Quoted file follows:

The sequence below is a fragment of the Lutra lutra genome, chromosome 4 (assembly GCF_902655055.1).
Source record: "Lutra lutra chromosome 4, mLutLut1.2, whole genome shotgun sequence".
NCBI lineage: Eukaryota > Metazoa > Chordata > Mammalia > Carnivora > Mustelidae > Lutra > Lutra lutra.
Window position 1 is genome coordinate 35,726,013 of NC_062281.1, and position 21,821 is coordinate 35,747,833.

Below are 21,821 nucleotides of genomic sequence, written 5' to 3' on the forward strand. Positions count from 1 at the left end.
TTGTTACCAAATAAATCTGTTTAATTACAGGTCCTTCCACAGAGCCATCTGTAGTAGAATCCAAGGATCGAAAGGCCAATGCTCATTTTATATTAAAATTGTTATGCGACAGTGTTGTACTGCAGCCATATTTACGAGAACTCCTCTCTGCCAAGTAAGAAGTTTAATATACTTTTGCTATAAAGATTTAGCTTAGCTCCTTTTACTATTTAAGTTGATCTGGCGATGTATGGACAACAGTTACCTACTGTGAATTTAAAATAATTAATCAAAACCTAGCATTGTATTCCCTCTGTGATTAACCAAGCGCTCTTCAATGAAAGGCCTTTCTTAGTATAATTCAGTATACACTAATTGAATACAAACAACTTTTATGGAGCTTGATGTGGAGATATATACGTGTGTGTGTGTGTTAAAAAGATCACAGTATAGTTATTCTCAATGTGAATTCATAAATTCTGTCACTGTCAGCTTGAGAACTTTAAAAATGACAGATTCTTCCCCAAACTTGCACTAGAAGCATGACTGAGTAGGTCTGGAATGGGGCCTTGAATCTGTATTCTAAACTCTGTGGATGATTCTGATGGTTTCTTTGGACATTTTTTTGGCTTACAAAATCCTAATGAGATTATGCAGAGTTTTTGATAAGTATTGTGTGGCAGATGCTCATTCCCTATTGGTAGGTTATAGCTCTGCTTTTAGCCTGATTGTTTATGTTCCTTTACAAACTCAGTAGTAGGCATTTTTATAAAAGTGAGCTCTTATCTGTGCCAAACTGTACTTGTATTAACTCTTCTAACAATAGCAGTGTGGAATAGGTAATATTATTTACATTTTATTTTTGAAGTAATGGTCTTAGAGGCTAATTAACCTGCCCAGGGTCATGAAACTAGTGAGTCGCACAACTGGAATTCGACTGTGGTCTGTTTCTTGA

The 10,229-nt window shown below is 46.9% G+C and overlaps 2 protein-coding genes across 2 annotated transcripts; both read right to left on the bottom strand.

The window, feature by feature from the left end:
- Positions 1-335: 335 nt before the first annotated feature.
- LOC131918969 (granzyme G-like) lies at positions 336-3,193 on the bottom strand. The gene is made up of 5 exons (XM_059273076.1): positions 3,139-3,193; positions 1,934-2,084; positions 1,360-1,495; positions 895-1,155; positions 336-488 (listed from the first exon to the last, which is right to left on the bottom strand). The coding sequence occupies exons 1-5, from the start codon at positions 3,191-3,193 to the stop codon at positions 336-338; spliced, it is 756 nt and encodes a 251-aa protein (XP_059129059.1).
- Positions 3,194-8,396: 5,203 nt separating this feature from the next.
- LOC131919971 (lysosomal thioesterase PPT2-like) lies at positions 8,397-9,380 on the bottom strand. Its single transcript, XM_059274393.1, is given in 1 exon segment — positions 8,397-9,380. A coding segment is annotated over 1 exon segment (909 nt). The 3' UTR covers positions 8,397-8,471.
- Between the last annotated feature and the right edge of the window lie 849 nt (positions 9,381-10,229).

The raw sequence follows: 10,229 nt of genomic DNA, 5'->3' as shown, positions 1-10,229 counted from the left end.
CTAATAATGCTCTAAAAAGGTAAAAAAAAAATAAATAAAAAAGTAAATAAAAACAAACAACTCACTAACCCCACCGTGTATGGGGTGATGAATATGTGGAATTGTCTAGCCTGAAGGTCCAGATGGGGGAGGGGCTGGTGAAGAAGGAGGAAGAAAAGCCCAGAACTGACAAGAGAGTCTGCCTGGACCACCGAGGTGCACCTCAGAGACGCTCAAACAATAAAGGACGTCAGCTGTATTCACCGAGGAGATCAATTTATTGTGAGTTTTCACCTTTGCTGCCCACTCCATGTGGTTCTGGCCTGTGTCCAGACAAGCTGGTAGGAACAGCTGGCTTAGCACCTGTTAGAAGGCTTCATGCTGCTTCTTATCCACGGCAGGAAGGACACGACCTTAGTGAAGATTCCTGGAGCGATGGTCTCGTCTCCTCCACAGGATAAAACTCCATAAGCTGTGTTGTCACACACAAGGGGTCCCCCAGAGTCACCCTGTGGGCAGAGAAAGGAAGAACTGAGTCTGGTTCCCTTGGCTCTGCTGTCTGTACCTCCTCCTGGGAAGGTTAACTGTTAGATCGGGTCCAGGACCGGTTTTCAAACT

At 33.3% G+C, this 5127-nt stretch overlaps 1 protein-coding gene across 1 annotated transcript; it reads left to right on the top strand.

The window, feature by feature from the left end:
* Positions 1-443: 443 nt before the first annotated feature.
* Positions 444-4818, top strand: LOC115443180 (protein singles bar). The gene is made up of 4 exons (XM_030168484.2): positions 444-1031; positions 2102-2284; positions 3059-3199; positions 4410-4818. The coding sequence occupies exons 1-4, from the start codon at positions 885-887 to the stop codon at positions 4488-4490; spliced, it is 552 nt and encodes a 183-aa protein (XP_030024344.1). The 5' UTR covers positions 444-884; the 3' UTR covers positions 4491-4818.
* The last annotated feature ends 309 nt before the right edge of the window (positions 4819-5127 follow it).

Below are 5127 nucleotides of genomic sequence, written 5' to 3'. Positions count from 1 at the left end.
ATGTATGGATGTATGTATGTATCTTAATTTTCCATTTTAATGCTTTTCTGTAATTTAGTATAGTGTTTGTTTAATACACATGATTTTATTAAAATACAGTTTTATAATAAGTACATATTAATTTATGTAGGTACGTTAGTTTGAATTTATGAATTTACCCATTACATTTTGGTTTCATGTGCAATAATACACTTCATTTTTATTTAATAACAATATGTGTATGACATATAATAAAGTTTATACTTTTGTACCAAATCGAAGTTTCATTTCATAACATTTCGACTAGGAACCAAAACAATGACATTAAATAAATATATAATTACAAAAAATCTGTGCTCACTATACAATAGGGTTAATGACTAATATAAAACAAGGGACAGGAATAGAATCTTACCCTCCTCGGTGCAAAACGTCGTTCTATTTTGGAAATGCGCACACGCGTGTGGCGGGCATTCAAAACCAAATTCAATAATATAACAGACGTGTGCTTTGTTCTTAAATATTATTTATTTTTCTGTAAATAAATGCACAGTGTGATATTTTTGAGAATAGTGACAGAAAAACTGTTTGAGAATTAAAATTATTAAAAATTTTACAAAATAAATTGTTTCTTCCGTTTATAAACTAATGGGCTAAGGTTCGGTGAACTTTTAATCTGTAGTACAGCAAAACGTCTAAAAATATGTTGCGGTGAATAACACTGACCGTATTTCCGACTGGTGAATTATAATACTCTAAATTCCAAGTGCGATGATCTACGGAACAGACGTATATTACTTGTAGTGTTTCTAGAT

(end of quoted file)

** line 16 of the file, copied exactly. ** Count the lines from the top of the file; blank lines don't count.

At 33.3% G+C, this 5127-nt stretch overlaps 1 protein-coding gene across 1 annotated transcript; it reads left to right on the top strand.